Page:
Here we go again. Another tragic death of a young black man at the hands of a nonblack (in this case a white police officer in Ferguson, Mo.) has set of a firestorm of opinions about the great racial divide in this country.
There is no shortage of opinions that local city governments and police are complicit in riot outbreaks, and therefore need fixing — Re: Dan Freeman’s column about how Galveston could perhaps fix some its own problems with minorities (“What Galveston could learn from Ferguson, The Daily News, Aug. 20).
There is little point in placing blame in the death of Michael Brown, at this time, since all the facts are not known and won’t be until a full investigation is completed. (Is the officer telling the truth about Brown’s attack against him, or did Brown have his hands up in a gesture of submission?)
The place where blame really should be aimed is never really discussed on a national level whenever these tragedies erupt. The sad fact is that young black males commit an alarmingly disproportionate amount of violent crimes across America.
Although these young males only make up roughly a quarter of the black population, and probably less than 3 percent of the country as a whole, this staggering amount of violence is the primary source off all tensions between blacks and police in every major city in America, which sometimes results in the death of young black men.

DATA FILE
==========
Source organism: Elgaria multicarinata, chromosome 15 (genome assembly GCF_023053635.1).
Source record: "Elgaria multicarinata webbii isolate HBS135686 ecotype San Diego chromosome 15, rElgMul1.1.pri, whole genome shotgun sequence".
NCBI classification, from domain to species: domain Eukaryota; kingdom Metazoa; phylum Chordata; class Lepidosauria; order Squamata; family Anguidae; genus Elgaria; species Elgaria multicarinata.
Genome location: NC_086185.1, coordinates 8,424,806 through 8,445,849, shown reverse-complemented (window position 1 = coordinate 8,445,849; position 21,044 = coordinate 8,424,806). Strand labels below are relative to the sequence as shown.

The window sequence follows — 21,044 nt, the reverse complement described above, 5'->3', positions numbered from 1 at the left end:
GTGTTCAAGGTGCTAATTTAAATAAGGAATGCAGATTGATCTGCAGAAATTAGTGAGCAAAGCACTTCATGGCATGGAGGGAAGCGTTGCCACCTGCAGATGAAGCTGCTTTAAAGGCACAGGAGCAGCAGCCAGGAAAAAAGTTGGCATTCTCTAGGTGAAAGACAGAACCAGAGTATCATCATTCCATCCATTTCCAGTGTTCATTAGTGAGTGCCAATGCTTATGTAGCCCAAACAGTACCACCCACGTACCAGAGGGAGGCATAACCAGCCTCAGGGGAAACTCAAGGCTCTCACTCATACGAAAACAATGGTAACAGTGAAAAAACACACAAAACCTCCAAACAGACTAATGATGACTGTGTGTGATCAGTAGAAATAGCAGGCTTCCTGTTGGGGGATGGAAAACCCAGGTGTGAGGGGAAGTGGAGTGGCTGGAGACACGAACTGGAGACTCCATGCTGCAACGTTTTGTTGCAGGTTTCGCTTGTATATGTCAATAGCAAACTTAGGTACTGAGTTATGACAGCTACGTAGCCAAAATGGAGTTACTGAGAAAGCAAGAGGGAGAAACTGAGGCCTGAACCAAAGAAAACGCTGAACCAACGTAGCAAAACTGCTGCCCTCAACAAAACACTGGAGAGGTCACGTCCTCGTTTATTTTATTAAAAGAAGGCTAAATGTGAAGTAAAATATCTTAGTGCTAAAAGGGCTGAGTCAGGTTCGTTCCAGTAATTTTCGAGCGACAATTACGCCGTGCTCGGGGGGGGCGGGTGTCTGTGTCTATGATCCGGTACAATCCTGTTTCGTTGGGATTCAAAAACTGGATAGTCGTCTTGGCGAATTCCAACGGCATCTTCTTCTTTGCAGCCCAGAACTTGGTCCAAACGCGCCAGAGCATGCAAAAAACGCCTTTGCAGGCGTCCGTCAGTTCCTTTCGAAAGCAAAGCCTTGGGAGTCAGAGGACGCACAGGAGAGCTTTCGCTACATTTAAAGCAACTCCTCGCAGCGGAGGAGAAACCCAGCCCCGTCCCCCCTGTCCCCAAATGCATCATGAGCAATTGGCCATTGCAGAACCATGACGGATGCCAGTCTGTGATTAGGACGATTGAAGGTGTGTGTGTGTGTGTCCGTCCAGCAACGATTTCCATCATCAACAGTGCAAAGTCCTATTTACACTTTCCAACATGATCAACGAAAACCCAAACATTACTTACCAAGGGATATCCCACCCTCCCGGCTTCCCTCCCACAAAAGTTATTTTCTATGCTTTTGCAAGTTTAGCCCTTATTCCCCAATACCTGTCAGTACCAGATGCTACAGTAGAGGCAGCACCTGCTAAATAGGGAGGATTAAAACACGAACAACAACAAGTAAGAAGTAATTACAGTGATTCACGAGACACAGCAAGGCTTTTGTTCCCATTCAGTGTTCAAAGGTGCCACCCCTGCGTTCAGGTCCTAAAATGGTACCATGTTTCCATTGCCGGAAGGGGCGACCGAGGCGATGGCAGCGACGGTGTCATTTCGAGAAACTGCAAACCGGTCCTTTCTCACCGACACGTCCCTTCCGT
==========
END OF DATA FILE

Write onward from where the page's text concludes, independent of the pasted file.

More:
That is a comparatively rare occasion, compared to the tens of thousands of confrontations between these violent young blacks and police every year, where death is not the end result. It is an extremely minute occasion compared to the wholesale slaughter of black-on-black murders nationwide.
Were it not for this rather large elephant in the living room, that no one knows how to deal with and no one particularly wants to talk about — there would be precious few actual violent clashes between police and blacks in inner cities.
In fact, this huge problem is the main stumbling block in finally ending what little racism is left in this country after a half- century of trying.
Imagine it; there would be no so-called stereotyping of all young black males as potentially violent because inner city blacks would be no more violent than any other ethnic group.
Peace would erupt, instead of violence.
How to fix this massive underlying problem in race relations?
Lord knows if there is any fix. At least not one of any speed in the short term.
But, there should be efforts made by both government and black leaders, in all inner cities, to try to lift up these lost young souls.
To somehow mentor all inner city young blacks in how to be responsible fathers, and to steer them away from crime on the streets and toward education, and to teach them how to live a less violent life. It is a national problem of great importance that must be tackled head on.
And may God help us if we don’t somehow manage to begin turning it around. Because if we don’t, there will be more Fergusons. Lots more.
Bob Fields lives in Santa Fe.